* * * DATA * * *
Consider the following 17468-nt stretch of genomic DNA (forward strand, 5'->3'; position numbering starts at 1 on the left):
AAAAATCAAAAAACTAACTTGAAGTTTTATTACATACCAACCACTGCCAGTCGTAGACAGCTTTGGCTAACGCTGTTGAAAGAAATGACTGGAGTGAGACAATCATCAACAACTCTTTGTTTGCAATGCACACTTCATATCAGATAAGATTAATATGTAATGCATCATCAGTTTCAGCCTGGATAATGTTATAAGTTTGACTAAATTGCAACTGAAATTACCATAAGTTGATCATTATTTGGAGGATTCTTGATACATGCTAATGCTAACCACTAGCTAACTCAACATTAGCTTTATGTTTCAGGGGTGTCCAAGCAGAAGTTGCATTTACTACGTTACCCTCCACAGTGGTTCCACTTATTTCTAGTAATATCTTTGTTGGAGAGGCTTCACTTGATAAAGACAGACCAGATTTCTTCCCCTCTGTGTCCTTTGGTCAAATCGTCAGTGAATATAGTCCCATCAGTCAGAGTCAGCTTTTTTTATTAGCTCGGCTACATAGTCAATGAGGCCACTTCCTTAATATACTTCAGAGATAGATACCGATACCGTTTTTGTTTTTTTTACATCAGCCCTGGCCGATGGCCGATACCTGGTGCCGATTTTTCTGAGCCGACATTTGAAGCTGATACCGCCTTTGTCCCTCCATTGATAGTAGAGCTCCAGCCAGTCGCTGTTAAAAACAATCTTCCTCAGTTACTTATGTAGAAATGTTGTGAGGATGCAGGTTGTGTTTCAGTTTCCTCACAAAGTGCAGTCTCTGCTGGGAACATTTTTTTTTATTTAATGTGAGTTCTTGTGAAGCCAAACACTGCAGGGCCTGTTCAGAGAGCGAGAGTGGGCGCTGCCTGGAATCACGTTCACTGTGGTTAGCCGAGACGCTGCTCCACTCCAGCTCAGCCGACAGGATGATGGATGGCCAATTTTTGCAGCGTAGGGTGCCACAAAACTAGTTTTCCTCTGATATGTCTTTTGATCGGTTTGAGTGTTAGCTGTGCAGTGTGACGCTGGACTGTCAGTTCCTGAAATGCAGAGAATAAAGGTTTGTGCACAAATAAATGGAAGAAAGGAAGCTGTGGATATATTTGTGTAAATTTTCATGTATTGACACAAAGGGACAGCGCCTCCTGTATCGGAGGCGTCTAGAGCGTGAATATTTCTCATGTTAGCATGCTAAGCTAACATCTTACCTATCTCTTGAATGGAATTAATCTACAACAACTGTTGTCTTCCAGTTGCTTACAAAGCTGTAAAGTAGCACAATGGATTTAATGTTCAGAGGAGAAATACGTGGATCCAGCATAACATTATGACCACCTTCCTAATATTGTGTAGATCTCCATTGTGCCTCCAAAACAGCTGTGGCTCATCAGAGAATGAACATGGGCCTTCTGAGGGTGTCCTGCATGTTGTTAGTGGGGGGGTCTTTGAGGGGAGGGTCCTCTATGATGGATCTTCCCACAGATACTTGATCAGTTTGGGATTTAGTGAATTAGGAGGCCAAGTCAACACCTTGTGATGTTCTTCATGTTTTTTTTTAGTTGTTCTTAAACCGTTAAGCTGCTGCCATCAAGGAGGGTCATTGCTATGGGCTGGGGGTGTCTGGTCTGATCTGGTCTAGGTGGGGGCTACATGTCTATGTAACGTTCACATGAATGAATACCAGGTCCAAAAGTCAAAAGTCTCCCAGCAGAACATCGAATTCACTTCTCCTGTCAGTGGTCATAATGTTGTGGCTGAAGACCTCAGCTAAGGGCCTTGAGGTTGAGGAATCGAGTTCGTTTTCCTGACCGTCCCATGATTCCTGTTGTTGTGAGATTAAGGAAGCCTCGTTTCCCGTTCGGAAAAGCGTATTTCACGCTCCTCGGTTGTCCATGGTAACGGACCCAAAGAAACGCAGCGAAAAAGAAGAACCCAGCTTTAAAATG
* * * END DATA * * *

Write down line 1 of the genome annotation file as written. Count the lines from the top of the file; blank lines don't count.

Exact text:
Consider the following 17468-nt stretch of genomic DNA (forward strand, 5'->3'; position numbering starts at 1 on the left):